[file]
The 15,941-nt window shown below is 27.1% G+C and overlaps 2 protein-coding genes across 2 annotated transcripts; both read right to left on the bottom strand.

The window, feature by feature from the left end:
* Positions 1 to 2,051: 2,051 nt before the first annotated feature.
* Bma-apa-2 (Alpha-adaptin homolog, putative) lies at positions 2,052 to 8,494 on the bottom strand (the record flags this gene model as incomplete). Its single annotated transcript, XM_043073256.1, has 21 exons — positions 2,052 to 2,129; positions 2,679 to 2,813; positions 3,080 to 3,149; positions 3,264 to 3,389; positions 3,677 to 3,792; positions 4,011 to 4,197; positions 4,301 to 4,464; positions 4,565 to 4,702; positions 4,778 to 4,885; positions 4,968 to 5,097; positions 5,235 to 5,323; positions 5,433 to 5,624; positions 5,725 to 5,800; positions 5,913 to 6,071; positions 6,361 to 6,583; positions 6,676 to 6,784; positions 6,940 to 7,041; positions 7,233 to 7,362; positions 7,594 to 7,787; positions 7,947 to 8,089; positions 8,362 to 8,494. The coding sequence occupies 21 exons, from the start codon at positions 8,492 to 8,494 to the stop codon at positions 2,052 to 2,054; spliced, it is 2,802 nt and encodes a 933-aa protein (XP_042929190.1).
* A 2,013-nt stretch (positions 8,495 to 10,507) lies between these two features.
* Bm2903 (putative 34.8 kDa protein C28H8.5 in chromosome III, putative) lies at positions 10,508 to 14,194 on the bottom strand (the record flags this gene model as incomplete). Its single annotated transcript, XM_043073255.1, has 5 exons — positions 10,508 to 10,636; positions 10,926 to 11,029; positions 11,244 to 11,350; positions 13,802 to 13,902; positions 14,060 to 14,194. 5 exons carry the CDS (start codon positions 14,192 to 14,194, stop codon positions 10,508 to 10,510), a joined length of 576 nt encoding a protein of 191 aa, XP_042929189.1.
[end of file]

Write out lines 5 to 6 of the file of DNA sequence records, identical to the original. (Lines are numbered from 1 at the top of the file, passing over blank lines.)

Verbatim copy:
* A 2,013-nt stretch (positions 8,495 to 10,507) lies between these two features.
* Bm2903 (putative 34.8 kDa protein C28H8.5 in chromosome III, putative) lies at positions 10,508 to 14,194 on the bottom strand (the record flags this gene model as incomplete). Its single annotated transcript, XM_043073255.1, has 5 exons — positions 10,508 to 10,636; positions 10,926 to 11,029; positions 11,244 to 11,350; positions 13,802 to 13,902; positions 14,060 to 14,194. 5 exons carry the CDS (start codon positions 14,192 to 14,194, stop codon positions 10,508 to 10,510), a joined length of 576 nt encoding a protein of 191 aa, XP_042929189.1.